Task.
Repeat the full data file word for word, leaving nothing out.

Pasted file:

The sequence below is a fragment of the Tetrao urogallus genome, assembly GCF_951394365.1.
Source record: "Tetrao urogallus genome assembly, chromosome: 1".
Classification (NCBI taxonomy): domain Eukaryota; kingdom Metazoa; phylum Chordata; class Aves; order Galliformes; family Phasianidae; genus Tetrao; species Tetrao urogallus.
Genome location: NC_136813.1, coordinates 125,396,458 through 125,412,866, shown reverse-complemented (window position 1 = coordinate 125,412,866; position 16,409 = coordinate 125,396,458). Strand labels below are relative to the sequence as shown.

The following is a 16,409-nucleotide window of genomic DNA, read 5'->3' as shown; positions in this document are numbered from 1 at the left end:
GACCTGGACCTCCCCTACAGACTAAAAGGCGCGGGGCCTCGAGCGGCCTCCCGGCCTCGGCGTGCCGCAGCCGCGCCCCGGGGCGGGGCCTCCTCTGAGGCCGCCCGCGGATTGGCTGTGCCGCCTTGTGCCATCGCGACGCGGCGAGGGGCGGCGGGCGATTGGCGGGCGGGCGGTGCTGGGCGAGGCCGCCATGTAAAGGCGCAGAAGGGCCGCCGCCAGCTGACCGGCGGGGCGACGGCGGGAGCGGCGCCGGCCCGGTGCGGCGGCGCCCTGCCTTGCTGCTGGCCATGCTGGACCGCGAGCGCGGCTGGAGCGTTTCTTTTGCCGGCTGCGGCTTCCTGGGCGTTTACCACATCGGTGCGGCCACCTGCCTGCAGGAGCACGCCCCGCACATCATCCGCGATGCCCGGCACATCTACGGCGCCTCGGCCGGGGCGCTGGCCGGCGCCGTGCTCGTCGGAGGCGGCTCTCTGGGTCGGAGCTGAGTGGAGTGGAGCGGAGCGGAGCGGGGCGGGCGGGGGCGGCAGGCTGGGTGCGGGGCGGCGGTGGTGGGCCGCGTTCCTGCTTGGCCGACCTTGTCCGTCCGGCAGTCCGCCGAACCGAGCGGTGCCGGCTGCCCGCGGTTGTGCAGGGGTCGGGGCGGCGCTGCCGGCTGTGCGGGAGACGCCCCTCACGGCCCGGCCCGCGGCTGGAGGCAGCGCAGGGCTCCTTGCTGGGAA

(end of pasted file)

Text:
The sequence below is a fragment of the Tetrao urogallus genome, assembly GCF_951394365.1.
Source record: "Tetrao urogallus genome assembly, chromosome: 1".
Classification (NCBI taxonomy): domain Eukaryota; kingdom Metazoa; phylum Chordata; class Aves; order Galliformes; family Phasianidae; genus Tetrao; species Tetrao urogallus.
Genome location: NC_136813.1, coordinates 125,396,458 through 125,412,866, shown reverse-complemented (window position 1 = coordinate 125,412,866; position 16,409 = coordinate 125,396,458). Strand labels below are relative to the sequence as shown.

The following is a 16,409-nucleotide window of genomic DNA, read 5'->3' as shown; positions in this document are numbered from 1 at the left end:
GACCTGGACCTCCCCTACAGACTAAAAGGCGCGGGGCCTCGAGCGGCCTCCCGGCCTCGGCGTGCCGCAGCCGCGCCCCGGGGCGGGGCCTCCTCTGAGGCCGCCCGCGGATTGGCTGTGCCGCCTTGTGCCATCGCGACGCGGCGAGGGGCGGCGGGCGATTGGCGGGCGGGCGGTGCTGGGCGAGGCCGCCATGTAAAGGCGCAGAAGGGCCGCCGCCAGCTGACCGGCGGGGCGACGGCGGGAGCGGCGCCGGCCCGGTGCGGCGGCGCCCTGCCTTGCTGCTGGCCATGCTGGACCGCGAGCGCGGCTGGAGCGTTTCTTTTGCCGGCTGCGGCTTCCTGGGCGTTTACCACATCGGTGCGGCCACCTGCCTGCAGGAGCACGCCCCGCACATCATCCGCGATGCCCGGCACATCTACGGCGCCTCGGCCGGGGCGCTGGCCGGCGCCGTGCTCGTCGGAGGCGGCTCTCTGGGTCGGAGCTGAGTGGAGTGGAGCGGAGCGGAGCGGGGCGGGCGGGGGCGGCAGGCTGGGTGCGGGGCGGCGGTGGTGGGCCGCGTTCCTGCTTGGCCGACCTTGTCCGTCCGGCAGTCCGCCGAACCGAGCGGTGCCGGCTGCCCGCGGTTGTGCAGGGGTCGGGGCGGCGCTGCCGGCTGTGCGGGAGACGCCCCTCACGGCCCGGCCCGCGGCTGGAGGCAGCGCAGGGCTCCTTGCTGGGAA